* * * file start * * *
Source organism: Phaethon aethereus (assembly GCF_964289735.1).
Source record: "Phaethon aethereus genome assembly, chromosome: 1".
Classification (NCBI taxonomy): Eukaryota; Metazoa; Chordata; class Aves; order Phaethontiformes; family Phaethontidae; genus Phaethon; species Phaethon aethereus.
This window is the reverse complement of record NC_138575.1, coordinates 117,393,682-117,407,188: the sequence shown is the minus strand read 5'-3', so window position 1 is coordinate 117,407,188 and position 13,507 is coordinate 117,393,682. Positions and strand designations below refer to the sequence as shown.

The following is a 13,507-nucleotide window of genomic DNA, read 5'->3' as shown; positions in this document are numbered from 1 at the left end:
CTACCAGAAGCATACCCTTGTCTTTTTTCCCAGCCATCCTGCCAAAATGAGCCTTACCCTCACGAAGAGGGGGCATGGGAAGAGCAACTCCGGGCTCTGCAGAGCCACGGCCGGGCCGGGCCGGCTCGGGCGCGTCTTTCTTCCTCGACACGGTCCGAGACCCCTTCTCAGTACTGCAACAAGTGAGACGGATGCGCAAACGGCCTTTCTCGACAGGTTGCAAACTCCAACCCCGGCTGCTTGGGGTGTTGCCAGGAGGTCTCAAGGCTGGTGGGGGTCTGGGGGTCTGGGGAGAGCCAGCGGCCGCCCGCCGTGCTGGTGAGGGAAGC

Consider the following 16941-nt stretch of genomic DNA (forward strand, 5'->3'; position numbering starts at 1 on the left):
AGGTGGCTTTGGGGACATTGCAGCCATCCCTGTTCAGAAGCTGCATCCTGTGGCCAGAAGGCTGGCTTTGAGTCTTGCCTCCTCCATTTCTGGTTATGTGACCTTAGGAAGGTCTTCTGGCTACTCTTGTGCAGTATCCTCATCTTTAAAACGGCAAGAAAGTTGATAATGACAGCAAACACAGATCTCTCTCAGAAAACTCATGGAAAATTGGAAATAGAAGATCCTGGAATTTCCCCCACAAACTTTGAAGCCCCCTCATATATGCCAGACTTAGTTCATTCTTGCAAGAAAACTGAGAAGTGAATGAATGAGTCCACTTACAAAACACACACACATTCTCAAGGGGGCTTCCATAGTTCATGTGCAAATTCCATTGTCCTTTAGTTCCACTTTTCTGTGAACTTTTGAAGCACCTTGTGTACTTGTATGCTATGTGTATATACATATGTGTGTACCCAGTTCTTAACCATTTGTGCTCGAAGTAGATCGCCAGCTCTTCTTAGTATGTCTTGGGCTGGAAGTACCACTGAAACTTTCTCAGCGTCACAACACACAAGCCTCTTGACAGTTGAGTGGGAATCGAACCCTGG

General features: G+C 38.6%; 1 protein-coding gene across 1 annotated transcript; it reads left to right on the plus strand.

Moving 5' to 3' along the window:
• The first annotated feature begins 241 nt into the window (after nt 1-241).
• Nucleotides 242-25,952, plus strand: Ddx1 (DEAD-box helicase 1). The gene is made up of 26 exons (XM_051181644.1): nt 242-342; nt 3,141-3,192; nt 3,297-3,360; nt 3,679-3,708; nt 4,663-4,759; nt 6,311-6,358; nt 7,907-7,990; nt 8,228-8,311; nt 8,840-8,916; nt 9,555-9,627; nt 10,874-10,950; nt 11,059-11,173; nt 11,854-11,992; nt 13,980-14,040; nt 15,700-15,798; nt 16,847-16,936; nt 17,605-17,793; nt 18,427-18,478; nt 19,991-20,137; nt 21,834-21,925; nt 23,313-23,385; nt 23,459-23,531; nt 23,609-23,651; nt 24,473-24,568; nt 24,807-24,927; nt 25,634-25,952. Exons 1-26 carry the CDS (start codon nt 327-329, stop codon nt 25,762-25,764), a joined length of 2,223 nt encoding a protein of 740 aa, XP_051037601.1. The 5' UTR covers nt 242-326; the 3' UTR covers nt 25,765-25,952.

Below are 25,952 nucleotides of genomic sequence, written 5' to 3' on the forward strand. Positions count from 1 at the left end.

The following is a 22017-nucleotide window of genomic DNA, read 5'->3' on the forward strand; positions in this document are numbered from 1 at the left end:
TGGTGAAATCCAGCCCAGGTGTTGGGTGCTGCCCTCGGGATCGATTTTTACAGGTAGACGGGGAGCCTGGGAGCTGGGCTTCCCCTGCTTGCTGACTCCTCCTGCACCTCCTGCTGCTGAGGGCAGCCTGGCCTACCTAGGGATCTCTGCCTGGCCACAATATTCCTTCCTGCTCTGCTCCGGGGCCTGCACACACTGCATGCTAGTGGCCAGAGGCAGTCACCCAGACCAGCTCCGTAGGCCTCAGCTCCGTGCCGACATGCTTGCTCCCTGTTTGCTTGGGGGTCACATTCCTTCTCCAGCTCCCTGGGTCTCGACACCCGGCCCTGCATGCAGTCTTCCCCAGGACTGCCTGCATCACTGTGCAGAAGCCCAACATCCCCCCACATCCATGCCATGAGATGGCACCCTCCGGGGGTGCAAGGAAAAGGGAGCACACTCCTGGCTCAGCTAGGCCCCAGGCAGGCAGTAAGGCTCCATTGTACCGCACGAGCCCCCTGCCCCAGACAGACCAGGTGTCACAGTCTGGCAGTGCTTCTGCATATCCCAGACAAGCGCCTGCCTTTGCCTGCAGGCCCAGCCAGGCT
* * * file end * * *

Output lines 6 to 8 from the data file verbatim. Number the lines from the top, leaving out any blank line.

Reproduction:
CTACCAGAAGCATACCCTTGTCTTTTTTCCCAGCCATCCTGCCAAAATGAGCCTTACCCTCACGAAGAGGGGGCATGGGAAGAGCAACTCCGGGCTCTGCAGAGCCACGGCCGGGCCGGGCCGGCTCGGGCGCGTCTTTCTTCCTCGACACGGTCCGAGACCCCTTCTCAGTACTGCAACAAGTGAGACGGATGCGCAAACGGCCTTTCTCGACAGGTTGCAAACTCCAACCCCGGCTGCTTGGGGTGTTGCCAGGAGGTCTCAAGGCTGGTGGGGGTCTGGGGGTCTGGGGAGAGCCAGCGGCCGCCCGCCGTGCTGGTGAGGGAAGC

Consider the following 16941-nt stretch of genomic DNA (forward strand, 5'->3'; position numbering starts at 1 on the left):
AGGTGGCTTTGGGGACATTGCAGCCATCCCTGTTCAGAAGCTGCATCCTGTGGCCAGAAGGCTGGCTTTGAGTCTTGCCTCCTCCATTTCTGGTTATGTGACCTTAGGAAGGTCTTCTGGCTACTCTTGTGCAGTATCCTCATCTTTAAAACGGCAAGAAAGTTGATAATGACAGCAAACACAGATCTCTCTCAGAAAACTCATGGAAAATTGGAAATAGAAGATCCTGGAATTTCCCCCACAAACTTTGAAGCCCCCTCATATATGCCAGACTTAGTTCATTCTTGCAAGAAAACTGAGAAGTGAATGAATGAGTCCACTTACAAAACACACACACATTCTCAAGGGGGCTTCCATAGTTCATGTGCAAATTCCATTGTCCTTTAGTTCCACTTTTCTGTGAACTTTTGAAGCACCTTGTGTACTTGTATGCTATGTGTATATACATATGTGTGTACCCAGTTCTTAACCATTTGTGCTCGAAGTAGATCGCCAGCTCTTCTTAGTATGTCTTGGGCTGGAAGTACCACTGAAACTTTCTCAGCGTCACAACACACAAGCCTCTTGACAGTTGAGTGGGAATCGAACCCTGG